Aquino ally berates ‘NPAs’ in Cabinet
Sen. Sergio Osmeña III hit the bull’s-eye on March 18 when he called President Aquino “an honest and good man but an awful manager.” Osmeña’s political loyalties are unpredictable, and political observers sometimes define him as an administration ally. Others say his primary loyalty is to no one but himself.
Osmeña is not known as a persistent critic of the Aquino administration in the Senate, and when he speaks out against the President, he could pass off as an “independent.”
In his assessment of the administration’s midterm performance, Osmeña is both accurate and close to the mark. He did not contradict the President’s self-serving claim of being an honest man who runs a transparent government. But he defined the Aquino administration as a “nonperforming” presidency—an observation that appears to be widely shared by the people as it wearily enters the final half of its term with little accomplishments to show for the effort.
Having covered Philippine presidents as a political journalist since the 1950s, I wish to emphasize the point of fact that except for the incumbent, no president of this country has ever proclaimed himself/herself as an honest person. Previous presidents highlighted their accomplishments in economic, political and social-reform terms, especially in reducing poverty and inequality between the rich and poor. Mr. Aquino has been receiving low marks in opinion poll surveys on poverty alleviation. But these surveys have also shown that over the past few months, his trust and popularity ratings registered deep plunges, alarming administration officials.
Mr. Aquino’s critics, now including Osmeña, have not linked him directly to corruption allegations involving his officials and congressional allies and the distribution of the PDAF (Priority Development Assistance Fund) to finance public works projects. Osmeña has not attacked him on the honesty issue because he has not been accused of direct involvement in the allocation of the PDAF monies. Instead, Osmeña has focused on the issue of a “nonperforming” presidency or “nonperforming assets” in the administration—evidence for which is available in public records and can be presented. Sometimes Osmeña’s penchant for being a political gadfly can be irritating, but he is honed in the discipline of building his case in his privilege speeches on empirical data rather than inflating them with pious pronouncements such as “daang matuwid.”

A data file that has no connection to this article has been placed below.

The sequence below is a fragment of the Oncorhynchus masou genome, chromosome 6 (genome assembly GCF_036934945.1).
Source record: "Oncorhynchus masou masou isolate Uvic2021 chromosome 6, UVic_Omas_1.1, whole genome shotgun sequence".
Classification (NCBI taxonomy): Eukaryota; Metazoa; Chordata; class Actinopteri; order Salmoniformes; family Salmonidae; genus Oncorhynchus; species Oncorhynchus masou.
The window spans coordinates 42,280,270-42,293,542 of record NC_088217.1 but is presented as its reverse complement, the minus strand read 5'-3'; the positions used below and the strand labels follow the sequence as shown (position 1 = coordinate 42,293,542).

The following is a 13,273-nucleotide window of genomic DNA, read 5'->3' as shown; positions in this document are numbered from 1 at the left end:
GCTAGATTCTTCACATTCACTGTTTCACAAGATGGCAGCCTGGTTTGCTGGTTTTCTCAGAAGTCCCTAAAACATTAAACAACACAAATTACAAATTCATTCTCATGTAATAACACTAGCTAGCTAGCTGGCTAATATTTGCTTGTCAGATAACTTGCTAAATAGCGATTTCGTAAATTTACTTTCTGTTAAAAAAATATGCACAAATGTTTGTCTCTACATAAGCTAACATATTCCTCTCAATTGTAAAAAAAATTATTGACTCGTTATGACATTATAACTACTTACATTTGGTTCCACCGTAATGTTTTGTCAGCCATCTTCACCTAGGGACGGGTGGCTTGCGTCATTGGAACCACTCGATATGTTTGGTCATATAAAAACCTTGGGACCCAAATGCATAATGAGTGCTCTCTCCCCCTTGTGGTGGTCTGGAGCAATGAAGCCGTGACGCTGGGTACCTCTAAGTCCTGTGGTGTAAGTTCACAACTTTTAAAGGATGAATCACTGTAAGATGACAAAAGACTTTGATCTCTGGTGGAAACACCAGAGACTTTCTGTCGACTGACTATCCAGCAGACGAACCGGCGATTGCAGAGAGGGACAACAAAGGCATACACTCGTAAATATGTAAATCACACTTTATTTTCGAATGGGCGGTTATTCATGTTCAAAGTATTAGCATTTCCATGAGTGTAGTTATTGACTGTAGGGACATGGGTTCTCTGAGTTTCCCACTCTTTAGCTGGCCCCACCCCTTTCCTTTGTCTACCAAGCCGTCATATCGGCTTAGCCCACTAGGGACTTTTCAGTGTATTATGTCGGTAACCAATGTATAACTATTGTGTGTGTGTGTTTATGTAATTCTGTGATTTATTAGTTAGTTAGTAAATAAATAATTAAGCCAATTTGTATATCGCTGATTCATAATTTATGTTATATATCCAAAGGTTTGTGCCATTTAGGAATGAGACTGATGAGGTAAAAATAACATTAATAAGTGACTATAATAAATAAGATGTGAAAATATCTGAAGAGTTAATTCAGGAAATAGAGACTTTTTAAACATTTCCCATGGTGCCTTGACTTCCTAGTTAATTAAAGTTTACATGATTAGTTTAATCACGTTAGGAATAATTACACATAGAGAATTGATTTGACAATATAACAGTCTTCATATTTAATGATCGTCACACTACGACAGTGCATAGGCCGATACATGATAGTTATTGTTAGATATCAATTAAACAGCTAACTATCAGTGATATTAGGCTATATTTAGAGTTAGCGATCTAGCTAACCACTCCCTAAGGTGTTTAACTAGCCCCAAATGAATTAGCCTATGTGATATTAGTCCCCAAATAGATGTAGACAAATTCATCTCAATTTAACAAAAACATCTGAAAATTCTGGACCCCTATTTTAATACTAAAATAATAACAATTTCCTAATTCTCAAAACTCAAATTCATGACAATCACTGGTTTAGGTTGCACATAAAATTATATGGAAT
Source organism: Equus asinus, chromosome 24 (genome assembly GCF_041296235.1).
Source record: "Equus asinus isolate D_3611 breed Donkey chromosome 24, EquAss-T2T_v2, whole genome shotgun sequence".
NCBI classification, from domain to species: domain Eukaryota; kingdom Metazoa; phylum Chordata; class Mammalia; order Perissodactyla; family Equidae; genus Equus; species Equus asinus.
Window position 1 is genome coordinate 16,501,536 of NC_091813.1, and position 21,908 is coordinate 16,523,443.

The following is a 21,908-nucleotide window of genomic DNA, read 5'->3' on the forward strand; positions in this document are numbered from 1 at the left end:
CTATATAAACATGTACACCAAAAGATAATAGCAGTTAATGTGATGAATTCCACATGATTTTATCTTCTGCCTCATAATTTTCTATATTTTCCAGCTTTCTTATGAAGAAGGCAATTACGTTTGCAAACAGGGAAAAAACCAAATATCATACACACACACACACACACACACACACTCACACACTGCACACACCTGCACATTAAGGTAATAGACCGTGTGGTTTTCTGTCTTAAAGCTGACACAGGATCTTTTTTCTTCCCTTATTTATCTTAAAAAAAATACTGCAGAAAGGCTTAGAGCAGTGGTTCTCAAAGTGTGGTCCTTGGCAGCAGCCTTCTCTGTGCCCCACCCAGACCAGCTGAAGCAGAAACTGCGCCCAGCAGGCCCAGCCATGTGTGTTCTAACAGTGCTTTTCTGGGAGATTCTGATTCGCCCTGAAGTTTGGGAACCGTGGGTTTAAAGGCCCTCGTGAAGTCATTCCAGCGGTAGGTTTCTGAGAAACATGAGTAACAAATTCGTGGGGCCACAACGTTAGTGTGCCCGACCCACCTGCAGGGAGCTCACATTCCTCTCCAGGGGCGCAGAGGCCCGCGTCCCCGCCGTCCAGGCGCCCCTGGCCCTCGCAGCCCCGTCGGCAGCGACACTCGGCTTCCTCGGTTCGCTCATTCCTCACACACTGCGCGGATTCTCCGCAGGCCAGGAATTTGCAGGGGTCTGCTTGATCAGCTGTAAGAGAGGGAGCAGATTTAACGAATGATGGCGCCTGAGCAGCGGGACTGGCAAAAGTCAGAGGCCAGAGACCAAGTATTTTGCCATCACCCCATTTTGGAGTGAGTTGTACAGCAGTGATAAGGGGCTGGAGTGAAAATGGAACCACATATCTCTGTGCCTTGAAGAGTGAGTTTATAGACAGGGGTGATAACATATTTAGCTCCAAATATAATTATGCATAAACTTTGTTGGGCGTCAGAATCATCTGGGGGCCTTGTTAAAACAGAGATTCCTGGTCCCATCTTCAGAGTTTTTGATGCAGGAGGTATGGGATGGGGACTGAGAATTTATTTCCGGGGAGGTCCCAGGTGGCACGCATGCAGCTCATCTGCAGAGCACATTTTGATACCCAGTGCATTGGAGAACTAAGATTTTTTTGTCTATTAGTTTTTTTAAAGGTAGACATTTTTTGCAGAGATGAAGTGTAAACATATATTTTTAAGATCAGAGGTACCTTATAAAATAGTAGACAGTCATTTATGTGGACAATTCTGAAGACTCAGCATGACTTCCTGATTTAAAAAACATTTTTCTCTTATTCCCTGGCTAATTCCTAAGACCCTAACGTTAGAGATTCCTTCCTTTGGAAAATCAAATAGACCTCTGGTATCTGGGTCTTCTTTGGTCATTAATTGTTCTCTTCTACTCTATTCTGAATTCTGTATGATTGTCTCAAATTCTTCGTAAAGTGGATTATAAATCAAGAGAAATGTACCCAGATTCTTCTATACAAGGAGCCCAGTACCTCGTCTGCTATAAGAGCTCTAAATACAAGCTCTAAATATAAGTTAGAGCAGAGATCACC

In his remarks on March 14, Osmeña, speaking in his capacity as chair of the Senate committee on energy, blamed the President and Energy Secretary Jericho Petilla for the power shortage in the country, calling both officials “awful managers.” He cited the decision of the Energy Regulatory Commission to void the huge rate increase that the Manila Electric Co. levied after the power shortage in late 2013 as “good politics but bad economics.” He said: “If we do this again the investors [who will put up the power plants] will not believe us anymore. We’re going to have real shortages decades ahead.” He also said he had advised the President to fire Petilla as early as two months ago, but that his counsel was not heeded.
Osmeña said that while Petilla was an able executive, his mind was divided between his job and pursuing his political agenda. “I told the President to fire Petilla two months ago, because he is not focused,” the senator said. Asked by reporters about the President’s response, Osmeña said: “Well, he first called a meeting. Then the President failed to show up at an appointment. Nothing happened.
“That’s all right. The thing is, that’s the way he solves things. He would stay with the people he has appointed. You know that, like I said, managing is not an easy profession. And he is a very poor manager, we know that. He is a good man, he is an honest man, but he is an awful manager.”
The President’s hardheadedness does not come without costs, Osmeña said. It may cost him politically when it is time to endorse his successor. “He will lose much of his endorsement value in 2016,” the senator said. “We would not be having this type of problems now if they were good managers. We really would not. I don’t intervene with them. I never called up the energy secretary. I never asked for favors.”
Osmeña decried the absence of planning on the part of the Department of Energy when the power shortages in Luzon started on Nov. 11, 2013. He said Petilla as energy secretary “did not do much to prevent the situation from happening, because you cannot say, ‘All this happened all of a sudden.’ You knew Malampaya is down for maintenance.”
He said that if he were Petilla, he would have told the government-owned Malaya power plant to make an offer to the Wholesale Electricity Spot Market and make available its 600 megawatts of power.
In a radio interview on March 18, Osmeña pressed for the removal of “NPAs” or nonperforming assets in the Cabinet. “There are many NPAs in the Cabinet. Please remove them. We are in a hurry because we have only two years remaining,” he said.
The senator also said many people were “disappointed at how the current administration runs the country, for its alleged failure to [do the] things it should have done.” He cited the administration’s failure to address the power shortage. “I am very disappointed. I’m ashamed to the public that he underperformed, because if you can drive 80 mph, why did you have to do it at 30 mph?”
Subscribe to INQUIRER PLUS to get access to The Philippine Daily Inquirer & other 70+ titles, share up to 5 gadgets, listen to the news, download as early as 4am & share articles on social media. Call 896 6000.